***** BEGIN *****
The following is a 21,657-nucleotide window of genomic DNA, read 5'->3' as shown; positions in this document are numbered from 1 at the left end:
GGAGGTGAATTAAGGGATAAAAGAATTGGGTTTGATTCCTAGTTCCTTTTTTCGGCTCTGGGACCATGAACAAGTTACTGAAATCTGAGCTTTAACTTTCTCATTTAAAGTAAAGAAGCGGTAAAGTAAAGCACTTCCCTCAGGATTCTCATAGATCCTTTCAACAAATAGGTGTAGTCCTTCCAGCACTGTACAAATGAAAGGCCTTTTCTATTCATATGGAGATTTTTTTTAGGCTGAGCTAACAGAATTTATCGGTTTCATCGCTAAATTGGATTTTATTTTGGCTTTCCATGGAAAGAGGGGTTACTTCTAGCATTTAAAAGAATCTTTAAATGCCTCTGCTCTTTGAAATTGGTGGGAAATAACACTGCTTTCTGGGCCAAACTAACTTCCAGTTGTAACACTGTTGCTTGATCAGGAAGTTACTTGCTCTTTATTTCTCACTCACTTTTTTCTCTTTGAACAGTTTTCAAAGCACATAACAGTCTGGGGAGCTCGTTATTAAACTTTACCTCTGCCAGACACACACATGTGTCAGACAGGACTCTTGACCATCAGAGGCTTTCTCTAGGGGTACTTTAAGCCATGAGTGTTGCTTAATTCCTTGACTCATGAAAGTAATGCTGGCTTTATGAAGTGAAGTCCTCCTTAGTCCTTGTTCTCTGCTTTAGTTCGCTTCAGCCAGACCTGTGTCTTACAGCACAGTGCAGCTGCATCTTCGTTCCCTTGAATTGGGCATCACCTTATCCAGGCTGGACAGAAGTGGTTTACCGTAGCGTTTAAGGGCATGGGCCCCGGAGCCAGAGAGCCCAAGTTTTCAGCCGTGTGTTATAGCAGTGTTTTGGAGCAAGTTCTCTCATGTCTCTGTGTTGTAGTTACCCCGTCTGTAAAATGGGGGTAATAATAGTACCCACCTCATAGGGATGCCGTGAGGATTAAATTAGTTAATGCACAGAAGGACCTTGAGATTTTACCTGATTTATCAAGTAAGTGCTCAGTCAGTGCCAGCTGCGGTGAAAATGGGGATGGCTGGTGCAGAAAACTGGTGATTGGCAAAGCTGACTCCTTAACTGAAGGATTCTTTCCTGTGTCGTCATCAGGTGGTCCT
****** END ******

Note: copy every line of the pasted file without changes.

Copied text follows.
The following is a 21,657-nucleotide window of genomic DNA, read 5'->3' as shown; positions in this document are numbered from 1 at the left end:
GGAGGTGAATTAAGGGATAAAAGAATTGGGTTTGATTCCTAGTTCCTTTTTTCGGCTCTGGGACCATGAACAAGTTACTGAAATCTGAGCTTTAACTTTCTCATTTAAAGTAAAGAAGCGGTAAAGTAAAGCACTTCCCTCAGGATTCTCATAGATCCTTTCAACAAATAGGTGTAGTCCTTCCAGCACTGTACAAATGAAAGGCCTTTTCTATTCATATGGAGATTTTTTTTAGGCTGAGCTAACAGAATTTATCGGTTTCATCGCTAAATTGGATTTTATTTTGGCTTTCCATGGAAAGAGGGGTTACTTCTAGCATTTAAAAGAATCTTTAAATGCCTCTGCTCTTTGAAATTGGTGGGAAATAACACTGCTTTCTGGGCCAAACTAACTTCCAGTTGTAACACTGTTGCTTGATCAGGAAGTTACTTGCTCTTTATTTCTCACTCACTTTTTTCTCTTTGAACAGTTTTCAAAGCACATAACAGTCTGGGGAGCTCGTTATTAAACTTTACCTCTGCCAGACACACACATGTGTCAGACAGGACTCTTGACCATCAGAGGCTTTCTCTAGGGGTACTTTAAGCCATGAGTGTTGCTTAATTCCTTGACTCATGAAAGTAATGCTGGCTTTATGAAGTGAAGTCCTCCTTAGTCCTTGTTCTCTGCTTTAGTTCGCTTCAGCCAGACCTGTGTCTTACAGCACAGTGCAGCTGCATCTTCGTTCCCTTGAATTGGGCATCACCTTATCCAGGCTGGACAGAAGTGGTTTACCGTAGCGTTTAAGGGCATGGGCCCCGGAGCCAGAGAGCCCAAGTTTTCAGCCGTGTGTTATAGCAGTGTTTTGGAGCAAGTTCTCTCATGTCTCTGTGTTGTAGTTACCCCGTCTGTAAAATGGGGGTAATAATAGTACCCACCTCATAGGGATGCCGTGAGGATTAAATTAGTTAATGCACAGAAGGACCTTGAGATTTTACCTGATTTATCAAGTAAGTGCTCAGTCAGTGCCAGCTGCGGTGAAAATGGGGATGGCTGGTGCAGAAAACTGGTGATTGGCAAAGCTGACTCCTTAACTGAAGGATTCTTTCCTGTGTCGTCATCAGGTGGTCCT